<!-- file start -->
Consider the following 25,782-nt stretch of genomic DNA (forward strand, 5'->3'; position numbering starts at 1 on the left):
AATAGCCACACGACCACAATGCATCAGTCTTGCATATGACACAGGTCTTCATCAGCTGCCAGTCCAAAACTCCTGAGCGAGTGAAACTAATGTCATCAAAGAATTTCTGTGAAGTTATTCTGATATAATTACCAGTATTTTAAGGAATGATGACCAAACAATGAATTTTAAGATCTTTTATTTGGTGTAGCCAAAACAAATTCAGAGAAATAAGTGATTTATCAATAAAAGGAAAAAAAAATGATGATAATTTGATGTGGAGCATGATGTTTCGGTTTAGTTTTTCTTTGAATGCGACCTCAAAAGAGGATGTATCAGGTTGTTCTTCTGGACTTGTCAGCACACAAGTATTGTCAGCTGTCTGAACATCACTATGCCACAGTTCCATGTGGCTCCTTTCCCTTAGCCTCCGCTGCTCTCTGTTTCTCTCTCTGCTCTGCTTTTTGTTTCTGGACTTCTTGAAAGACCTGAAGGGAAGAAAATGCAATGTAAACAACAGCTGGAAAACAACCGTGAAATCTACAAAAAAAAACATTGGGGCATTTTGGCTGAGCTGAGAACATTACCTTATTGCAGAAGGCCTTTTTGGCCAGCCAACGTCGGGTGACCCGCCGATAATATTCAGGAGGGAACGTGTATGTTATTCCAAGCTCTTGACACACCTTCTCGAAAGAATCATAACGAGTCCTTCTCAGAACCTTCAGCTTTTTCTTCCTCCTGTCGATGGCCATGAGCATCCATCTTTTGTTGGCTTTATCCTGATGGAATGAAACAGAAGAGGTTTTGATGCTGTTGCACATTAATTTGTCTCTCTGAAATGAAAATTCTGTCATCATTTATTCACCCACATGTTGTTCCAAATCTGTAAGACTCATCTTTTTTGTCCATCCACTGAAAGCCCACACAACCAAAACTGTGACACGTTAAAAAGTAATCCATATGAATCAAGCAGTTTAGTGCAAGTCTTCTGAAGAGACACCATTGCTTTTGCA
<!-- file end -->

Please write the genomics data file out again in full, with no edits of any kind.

Consider the following 25,782-nt stretch of genomic DNA (forward strand, 5'->3'; position numbering starts at 1 on the left):
AATAGCCACACGACCACAATGCATCAGTCTTGCATATGACACAGGTCTTCATCAGCTGCCAGTCCAAAACTCCTGAGCGAGTGAAACTAATGTCATCAAAGAATTTCTGTGAAGTTATTCTGATATAATTACCAGTATTTTAAGGAATGATGACCAAACAATGAATTTTAAGATCTTTTATTTGGTGTAGCCAAAACAAATTCAGAGAAATAAGTGATTTATCAATAAAAGGAAAAAAAAATGATGATAATTTGATGTGGAGCATGATGTTTCGGTTTAGTTTTTCTTTGAATGCGACCTCAAAAGAGGATGTATCAGGTTGTTCTTCTGGACTTGTCAGCACACAAGTATTGTCAGCTGTCTGAACATCACTATGCCACAGTTCCATGTGGCTCCTTTCCCTTAGCCTCCGCTGCTCTCTGTTTCTCTCTCTGCTCTGCTTTTTGTTTCTGGACTTCTTGAAAGACCTGAAGGGAAGAAAATGCAATGTAAACAACAGCTGGAAAACAACCGTGAAATCTACAAAAAAAAACATTGGGGCATTTTGGCTGAGCTGAGAACATTACCTTATTGCAGAAGGCCTTTTTGGCCAGCCAACGTCGGGTGACCCGCCGATAATATTCAGGAGGGAACGTGTATGTTATTCCAAGCTCTTGACACACCTTCTCGAAAGAATCATAACGAGTCCTTCTCAGAACCTTCAGCTTTTTCTTCCTCCTGTCGATGGCCATGAGCATCCATCTTTTGTTGGCTTTATCCTGATGGAATGAAACAGAAGAGGTTTTGATGCTGTTGCACATTAATTTGTCTCTCTGAAATGAAAATTCTGTCATCATTTATTCACCCACATGTTGTTCCAAATCTGTAAGACTCATCTTTTTTGTCCATCCACTGAAAGCCCACACAACCAAAACTGTGACACGTTAAAAAGTAATCCATATGAATCAAGCAGTTTAGTGCAAGTCTTCTGAAGAGACACCATTGCTTTTGCA